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Dinosaur deniers

DinoBayreuthPhoneresizedWeb.JPGDid dinosaurs really exist? Geologist and science writer Nina Morgan examines the evidence

"I'm really concerned about dinosaurs, and I think something needs to be done", pleaded  ‘CADMinistry’, an anguished parent, writing in 2015 on the popular parenting website Mumsnet. "The science behind them is pretty flimsy and I for one do not want my children being taught lies... Nothing about dinosaurs is suitable for children, from their total lack of family values through to their non-existence from any serious scientific point of view. Any proper look at the facts will reveal that dinosaurs simply never existed...  I used to believe in dinosaurs. We all did. We were all raised on the dinosaur lie, and so we don't question it. I'm used to getting amused reactions at first, and then I'm equally used to people learning a bit about the facts themselves and coming to the obvious realisation that they've been fed a fraud." 

Left: A dinosaur spotted in Bayreuth, Germany.  Photo: Ted Nield

A fraud, it is implied on the official CAD website, perpetrated by 'Big Paleo' [sic!] in order to undermine the Christian faith and to make millions by creating fake fossils.

CADMinistry's impassioned post, which attracted around 1000 comments, ends with the plea: "Please, do what you can to get dinosaurs taken off the curriculum," and notes that dinosaurs set a very bad example for children. 

A comment from ‘Polyesterslacks’ on the same website goes on (just possibly with tongue in cheek?) to point out the dangers:

"You know that dinosaurs are just a gateway to the harder stuff... One day your children are watching Walking With Dinosaurs then suddenly they're onto the hard stuff and reading The Origin of Species. Dinosaurs, just say no!"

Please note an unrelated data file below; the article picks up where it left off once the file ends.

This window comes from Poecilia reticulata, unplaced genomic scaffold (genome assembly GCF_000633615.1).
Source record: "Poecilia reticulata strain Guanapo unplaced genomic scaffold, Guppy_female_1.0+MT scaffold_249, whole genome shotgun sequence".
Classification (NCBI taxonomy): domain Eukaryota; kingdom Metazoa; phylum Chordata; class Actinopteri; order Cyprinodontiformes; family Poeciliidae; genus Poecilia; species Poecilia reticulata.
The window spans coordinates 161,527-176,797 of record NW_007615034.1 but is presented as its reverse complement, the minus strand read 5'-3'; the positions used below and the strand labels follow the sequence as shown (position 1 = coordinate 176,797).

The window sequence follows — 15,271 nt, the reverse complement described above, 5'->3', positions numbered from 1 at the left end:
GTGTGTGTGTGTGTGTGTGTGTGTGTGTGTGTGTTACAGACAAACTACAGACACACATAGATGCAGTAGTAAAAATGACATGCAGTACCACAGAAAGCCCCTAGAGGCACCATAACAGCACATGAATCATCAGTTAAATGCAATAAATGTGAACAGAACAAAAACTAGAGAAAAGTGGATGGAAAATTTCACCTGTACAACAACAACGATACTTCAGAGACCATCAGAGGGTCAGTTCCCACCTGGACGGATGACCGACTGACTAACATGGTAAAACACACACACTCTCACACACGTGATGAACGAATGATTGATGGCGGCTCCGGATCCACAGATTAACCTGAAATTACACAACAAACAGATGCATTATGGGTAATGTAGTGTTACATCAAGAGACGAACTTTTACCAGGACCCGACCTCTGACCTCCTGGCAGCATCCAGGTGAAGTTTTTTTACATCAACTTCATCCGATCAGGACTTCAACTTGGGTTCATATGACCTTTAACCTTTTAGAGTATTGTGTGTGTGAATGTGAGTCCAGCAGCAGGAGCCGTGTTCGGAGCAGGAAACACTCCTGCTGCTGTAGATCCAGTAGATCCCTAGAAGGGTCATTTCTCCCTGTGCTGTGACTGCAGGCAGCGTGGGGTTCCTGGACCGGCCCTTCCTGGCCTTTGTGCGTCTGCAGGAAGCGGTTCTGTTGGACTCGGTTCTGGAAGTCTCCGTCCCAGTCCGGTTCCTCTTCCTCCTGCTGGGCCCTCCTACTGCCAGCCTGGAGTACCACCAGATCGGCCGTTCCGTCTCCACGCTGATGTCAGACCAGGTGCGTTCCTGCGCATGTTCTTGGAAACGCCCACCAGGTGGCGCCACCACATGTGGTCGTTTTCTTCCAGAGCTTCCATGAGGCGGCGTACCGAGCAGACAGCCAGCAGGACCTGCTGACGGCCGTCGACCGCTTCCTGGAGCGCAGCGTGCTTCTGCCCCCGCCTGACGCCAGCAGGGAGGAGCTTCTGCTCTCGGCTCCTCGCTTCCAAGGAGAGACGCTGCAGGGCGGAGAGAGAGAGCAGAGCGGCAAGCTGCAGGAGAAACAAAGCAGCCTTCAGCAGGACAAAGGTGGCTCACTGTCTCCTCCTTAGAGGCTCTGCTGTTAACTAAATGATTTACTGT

A grain of truth

Rubbish?  Well, not entirely.  ‘CADMinistry’ also claims that that nobody had even heard of dinosaurs before the 1800s. Perhaps they have a point. It wasn't until 1824 that William Buckland [1784 – 1856] the first Reader in Geology at Oxford University, provided the first scientific description of a dinosaur in his Notice about Megalosaurus published in the Transactions of the Geological Society of London.

Gideon Mantell [1790 – 1852] followed in 1825 with his Notice on the Iguanodon, published in the Philosophical Transactions of the Royal Society. And it wasn't until 1842 that Richard Owen [1804 – 1892] coined the term 'dinosaur', after recognising that Iguanodon, Megalosaurus and Hylaeosuarus, shared a number of distinctive features and thus, in his mind, represented a distinct taxonomic group.

‘CADMinistry’s scepticism about evolution is also not entirely out of line with Owen's own thinking.  Many early geologists were, in effect, Creationists. Buckland, Mantell and Owen were among the numerous geologists and palaeontologists who found the idea of evolution hard to swallow. In an article discussing a talk given by Owen at the 1841 meeting of the British Association for the Advancement of Science meeting outlining his work on British fossil reptiles, the Literary Gazette of 14 August 1841 noted that: "Owen's grand conclusion, so essential to science and our knowledge of creation is that there was no graduation of one form into another ... each were distinct instances of Creative Power, living proofs of a Divine will and the works of a Divine hand ever superintending and ruling the existence of our world."

Truth or Lies?

Some modern bloggers, including the geologist Dr Donald Prothero, have suggested that ‘CADMinistry’ and the accompanying website, Christians Against Dinosaurs, might be a hoax.  But before you write ‘CADMinistry’ off completely, just consider: when was the last time you ever saw a real, live dinosaur? I rest my case ... No fooling!  Happy April everybody.


Sources for this vignette include: an article by Alice Roberts about fake fossils available from Website; Comments by CADMinistry on; Website; William Buckland, Notice on the Megalosaurus or great Fossil Lizard of Stonesfield, Trans. Geol. Soc. Lond.  1 (2): 390–396, 1824; Gideon Mantell, Notice on the Iguanodon, a newly discovered fossil reptile, from the sandstone of Tilgate forest, in Sussex. Phil. Trans. Roy. Soc. 115: 179–186, 1825; pages 140 – 141 in The Dinosaur Hunters by Deborah Cadbury, ISBN 9781857029635; and a blog by Donald Prothero available at Website

* Nina Morgan is a geologist and science writer based near Oxford.  Her latest book, The Geology of Oxford Gravestones, is available via Gravestone Geology